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    Oh yeah those are stinkers. Bumblebee is fun though.
     
  10. The Moog

    The Moog Die-Cast

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    My most recent buy. The english translation is out of print and i kept seeing it for more than double the original price. I luckily found one on ebay for less than the RRP with free postage ... :thumbsup:

    The blurb: When Louis Vuitton decided to produce a series of deluxe travel books for the new century they invited only hand picked artists from around the world and placed them in settings unfamiliar to the artists to bring this vision to life. For one of the world’s most visited and romantic cities, Venice, they chose Jiro Taniguchi to glorify this magnificent city with his beautifully painted scenes. Being Taniguchi he wove a storyline around the wide open vistas, narrow canals and crowded piazzas of ‘La Serenissima’. . .

    After his mother’s death aged 78, the author discovers a beautifully lacquered box which contains what appear to be old photos and hand-drawn postcards of Venice. One photo of Piazza San Marco particularly catches his eye. It is of a Japanese couple feeding a multitude of pigeons in the square dressed in what looked like 1930’s styled clothes. Who were they? What relevance did they have for his mother?

    Armed with the contents of the lacquered box he travels to Venice to track down the places and events displayed in the images and to discover the identity of the young couple in the old photographs.

    With very few but well chosen words and his artist’s eye for detail, Taniguchi portrays the Venice of today in a most deserving light.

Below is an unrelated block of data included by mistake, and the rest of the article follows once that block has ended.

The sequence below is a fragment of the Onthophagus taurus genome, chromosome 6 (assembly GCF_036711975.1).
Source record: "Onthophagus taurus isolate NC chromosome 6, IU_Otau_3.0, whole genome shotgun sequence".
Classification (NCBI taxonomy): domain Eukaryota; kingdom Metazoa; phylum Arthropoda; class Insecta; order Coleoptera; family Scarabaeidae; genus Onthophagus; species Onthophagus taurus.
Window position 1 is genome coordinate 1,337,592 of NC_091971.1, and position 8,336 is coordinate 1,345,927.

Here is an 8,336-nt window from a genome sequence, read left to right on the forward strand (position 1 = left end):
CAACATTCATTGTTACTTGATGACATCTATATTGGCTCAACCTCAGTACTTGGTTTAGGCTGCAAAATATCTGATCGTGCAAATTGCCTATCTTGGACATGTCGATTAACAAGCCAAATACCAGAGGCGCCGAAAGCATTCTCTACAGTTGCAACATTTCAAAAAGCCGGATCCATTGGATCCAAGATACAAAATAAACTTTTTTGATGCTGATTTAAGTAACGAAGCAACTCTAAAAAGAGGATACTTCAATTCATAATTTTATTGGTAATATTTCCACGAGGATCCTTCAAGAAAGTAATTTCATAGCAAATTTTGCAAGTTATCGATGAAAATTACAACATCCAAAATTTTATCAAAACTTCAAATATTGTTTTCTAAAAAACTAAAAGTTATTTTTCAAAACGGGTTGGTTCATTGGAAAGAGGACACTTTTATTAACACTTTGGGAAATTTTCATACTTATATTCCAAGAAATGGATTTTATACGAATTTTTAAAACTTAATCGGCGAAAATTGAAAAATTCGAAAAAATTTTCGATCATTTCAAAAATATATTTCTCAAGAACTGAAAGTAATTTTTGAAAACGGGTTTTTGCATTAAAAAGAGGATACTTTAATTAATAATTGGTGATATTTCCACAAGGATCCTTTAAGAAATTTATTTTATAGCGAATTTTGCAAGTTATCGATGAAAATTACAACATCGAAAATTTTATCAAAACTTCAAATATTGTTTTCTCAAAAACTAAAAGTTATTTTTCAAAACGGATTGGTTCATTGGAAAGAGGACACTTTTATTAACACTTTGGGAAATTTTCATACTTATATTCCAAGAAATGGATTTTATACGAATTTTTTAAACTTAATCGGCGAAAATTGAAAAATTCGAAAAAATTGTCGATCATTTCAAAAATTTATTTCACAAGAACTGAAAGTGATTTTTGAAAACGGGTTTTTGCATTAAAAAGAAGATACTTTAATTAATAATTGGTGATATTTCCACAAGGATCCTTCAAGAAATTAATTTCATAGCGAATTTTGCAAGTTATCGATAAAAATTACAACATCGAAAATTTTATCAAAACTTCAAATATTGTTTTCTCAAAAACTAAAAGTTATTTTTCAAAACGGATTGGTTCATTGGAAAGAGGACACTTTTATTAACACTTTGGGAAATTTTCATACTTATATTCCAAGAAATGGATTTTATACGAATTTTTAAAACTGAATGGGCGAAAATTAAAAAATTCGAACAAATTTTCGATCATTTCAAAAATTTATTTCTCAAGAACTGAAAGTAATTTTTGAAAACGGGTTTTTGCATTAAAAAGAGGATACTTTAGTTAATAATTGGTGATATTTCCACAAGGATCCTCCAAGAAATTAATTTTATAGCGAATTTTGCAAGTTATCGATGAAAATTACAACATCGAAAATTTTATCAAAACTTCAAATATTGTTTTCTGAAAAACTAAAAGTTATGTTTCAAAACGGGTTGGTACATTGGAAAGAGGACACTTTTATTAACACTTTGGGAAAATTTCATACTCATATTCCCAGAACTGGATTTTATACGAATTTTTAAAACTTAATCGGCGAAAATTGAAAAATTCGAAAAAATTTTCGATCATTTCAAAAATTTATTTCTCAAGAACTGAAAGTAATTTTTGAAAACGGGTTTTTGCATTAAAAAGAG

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  11. The Moog

    The Moog Die-Cast

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    An amazon review of the new hardback translation for Fist of the North Star .... made me laugh!

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  12. jl

    jl Line of Credit

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    Why did they everse all the pages!!!!!! stupid publisher! :lol:
     
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  13. spatula007

    spatula007 Comment King

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    "Here's the problem. We had it on the Backwards setting. Gotta burn all those books now."

    I remember old Tokyopop manga would have a massive disclaimer/instruction page when you opened their books.
    "No, dummy! Go the other way!!"
     
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  14. rattanicus

    rattanicus Mini Boss

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    Oh man I'd love this. Love Taniguchi!
     
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  15. The Moog

    The Moog Die-Cast

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    Yeah, he quickly became one of my favorites. He was still producing better and better works right up to his death, the man was a true master and innovator.
     
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  16. The Moog

    The Moog Die-Cast

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    This is my most recent purchase that I enjoyed a lot. Its a beautiful one-shot hardback, which also includes a bonus short story (a modern western, very different to the main book). Her art is a wonderful mix of styles, I'm looking forward to seeing what she comes up with next.